I have chronicled the saga of the California bullet train and its construction since 2012.

A report obtained by The Los Angeles Times confirms my concerns about the project’s fiscal drain on our state. The review shows that this monstrosity will cost $3.6 billion more than original budget projection.

A confidential Federal Railroad Administration risk analysis, obtained by The Times, projects that building bridges, viaducts, trenches and track from Merced to Shafter, just north of Bakersfield, could cost $9.5 billion to $10 billion, compared with the original budget of $6.4 billion.

The federal document outlines far-reaching management problems: significant delays in environmental planning, lags in processing invoices for federal grants and continuing failures to acquire needed property.

The California High-Speed Rail Authority originally anticipated completing the Central Valley track by this year, but the federal risk analysis estimates that that won’t happen until 2024, placing the project seven years behind schedule.

Even more disturbing is that the estimated overrun is merely for the easiest leg of the track to be constructed. I shudder to think about how many more taxpayer dollars will be squandered to build the entire system.

Officials overseeing this project are quick to dismiss the report:

The rail authority’s chief executive, Jeff Morales, insisted to the Times that the project would cost less than the feds projected.

“The point of doing this analysis is to identify the challenges and work through them,” he said. “They are not conclusions and not findings.”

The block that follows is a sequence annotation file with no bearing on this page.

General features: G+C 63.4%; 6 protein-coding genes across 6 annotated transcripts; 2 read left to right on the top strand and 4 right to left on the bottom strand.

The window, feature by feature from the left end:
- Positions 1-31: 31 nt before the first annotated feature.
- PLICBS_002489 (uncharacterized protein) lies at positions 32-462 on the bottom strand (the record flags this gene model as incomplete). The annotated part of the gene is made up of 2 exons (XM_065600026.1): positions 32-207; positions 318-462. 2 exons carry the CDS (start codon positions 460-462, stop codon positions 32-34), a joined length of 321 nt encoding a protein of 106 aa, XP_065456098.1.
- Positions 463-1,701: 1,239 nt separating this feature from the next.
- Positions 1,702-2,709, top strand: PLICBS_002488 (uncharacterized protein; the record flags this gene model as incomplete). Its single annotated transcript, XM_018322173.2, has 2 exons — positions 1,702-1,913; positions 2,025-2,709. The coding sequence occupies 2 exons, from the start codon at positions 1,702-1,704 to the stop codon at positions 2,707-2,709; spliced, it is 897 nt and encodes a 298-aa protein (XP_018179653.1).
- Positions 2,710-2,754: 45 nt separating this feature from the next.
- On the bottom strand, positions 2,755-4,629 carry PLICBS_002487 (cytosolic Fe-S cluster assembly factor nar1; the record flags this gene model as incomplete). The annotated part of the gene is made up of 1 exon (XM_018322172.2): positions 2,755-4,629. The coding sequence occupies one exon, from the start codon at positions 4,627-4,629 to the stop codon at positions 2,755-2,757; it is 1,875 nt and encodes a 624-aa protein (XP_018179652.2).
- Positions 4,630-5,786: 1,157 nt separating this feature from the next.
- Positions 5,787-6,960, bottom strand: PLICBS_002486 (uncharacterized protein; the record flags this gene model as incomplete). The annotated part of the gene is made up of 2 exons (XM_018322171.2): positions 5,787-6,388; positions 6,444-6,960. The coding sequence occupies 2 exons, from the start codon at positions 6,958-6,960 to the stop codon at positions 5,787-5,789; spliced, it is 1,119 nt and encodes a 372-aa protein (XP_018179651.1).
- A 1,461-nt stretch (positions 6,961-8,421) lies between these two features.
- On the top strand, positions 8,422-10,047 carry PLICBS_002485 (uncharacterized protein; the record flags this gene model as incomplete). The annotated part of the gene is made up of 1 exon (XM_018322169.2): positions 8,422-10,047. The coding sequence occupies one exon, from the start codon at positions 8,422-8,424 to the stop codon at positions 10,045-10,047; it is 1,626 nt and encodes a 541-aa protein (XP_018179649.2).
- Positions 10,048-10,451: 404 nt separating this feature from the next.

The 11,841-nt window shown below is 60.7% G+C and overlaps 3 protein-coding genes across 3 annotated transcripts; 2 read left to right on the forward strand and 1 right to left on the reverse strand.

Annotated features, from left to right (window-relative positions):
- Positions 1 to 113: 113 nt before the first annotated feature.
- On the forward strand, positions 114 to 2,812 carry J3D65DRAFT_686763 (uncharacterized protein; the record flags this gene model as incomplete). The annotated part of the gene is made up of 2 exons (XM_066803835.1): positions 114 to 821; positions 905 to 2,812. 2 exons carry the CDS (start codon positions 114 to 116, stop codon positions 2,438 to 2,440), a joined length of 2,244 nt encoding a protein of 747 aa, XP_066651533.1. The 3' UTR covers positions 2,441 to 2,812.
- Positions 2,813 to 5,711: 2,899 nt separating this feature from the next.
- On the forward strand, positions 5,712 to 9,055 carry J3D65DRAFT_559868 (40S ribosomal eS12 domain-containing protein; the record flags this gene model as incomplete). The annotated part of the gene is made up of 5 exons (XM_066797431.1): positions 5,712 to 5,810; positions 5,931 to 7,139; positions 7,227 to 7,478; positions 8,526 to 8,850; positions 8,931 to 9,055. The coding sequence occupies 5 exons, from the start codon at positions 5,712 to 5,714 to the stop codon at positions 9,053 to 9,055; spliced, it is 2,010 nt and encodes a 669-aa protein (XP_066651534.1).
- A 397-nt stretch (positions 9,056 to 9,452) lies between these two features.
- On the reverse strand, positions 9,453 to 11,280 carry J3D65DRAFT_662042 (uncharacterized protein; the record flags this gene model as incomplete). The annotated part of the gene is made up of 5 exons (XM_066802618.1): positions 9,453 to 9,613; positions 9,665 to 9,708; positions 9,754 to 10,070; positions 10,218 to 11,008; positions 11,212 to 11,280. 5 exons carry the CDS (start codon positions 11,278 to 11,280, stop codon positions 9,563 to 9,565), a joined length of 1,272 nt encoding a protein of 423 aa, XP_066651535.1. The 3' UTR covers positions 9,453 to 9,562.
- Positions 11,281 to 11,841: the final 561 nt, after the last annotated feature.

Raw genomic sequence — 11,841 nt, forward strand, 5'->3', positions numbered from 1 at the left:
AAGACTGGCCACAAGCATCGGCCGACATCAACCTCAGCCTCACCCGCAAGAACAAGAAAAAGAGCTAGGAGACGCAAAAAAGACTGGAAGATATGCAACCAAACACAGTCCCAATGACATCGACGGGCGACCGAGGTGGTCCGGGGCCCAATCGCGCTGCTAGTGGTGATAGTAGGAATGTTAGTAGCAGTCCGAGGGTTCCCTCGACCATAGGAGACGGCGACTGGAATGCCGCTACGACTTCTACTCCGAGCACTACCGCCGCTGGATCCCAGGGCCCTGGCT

Governor Jerry Brown, who treats this train as a pet project, has been publicly opposing the policies and authority of President-Elect Donald Trump. So, it will be fascinating to see what happens when the bullet train budget hits the desk of the incoming federal administrator.

The Federal Railroad Administration is tracking the project because it has extended $3.5 billion in two grants to help build the Central Valley segment. The administration has an obligation to ensure that the state complies with the terms, including a requirement that the state has the funding to match the federal grants.

The railroad administration’s analysis shows that the state authority could lose $220 million in one of the federal grants this year if it cannot submit paperwork by June 30, to meet the Sept. 30 deadline of the Obama administration’s stimulus act.

Trump has experience in building structures under budget and ahead of schedule. I suspect his appointments will take the same approach, which will mean that the consultants, bureaucrats, and politically-connected appointees associated with the California bullet train will be under the microscope shortly after Jan. 20.

I suspect that the California bullet train is on track to be derailed by the Trump administration. Trump may even hold up this project a clear example of what not to do, in terms of federal infrastructure spending.

I sure hope so. It seems that California’s politicians can’t manage any form of fiscal restraint, so Trump would be doing us all a big favor.

Perhaps Brown can the console himself by launching the state’s satellite?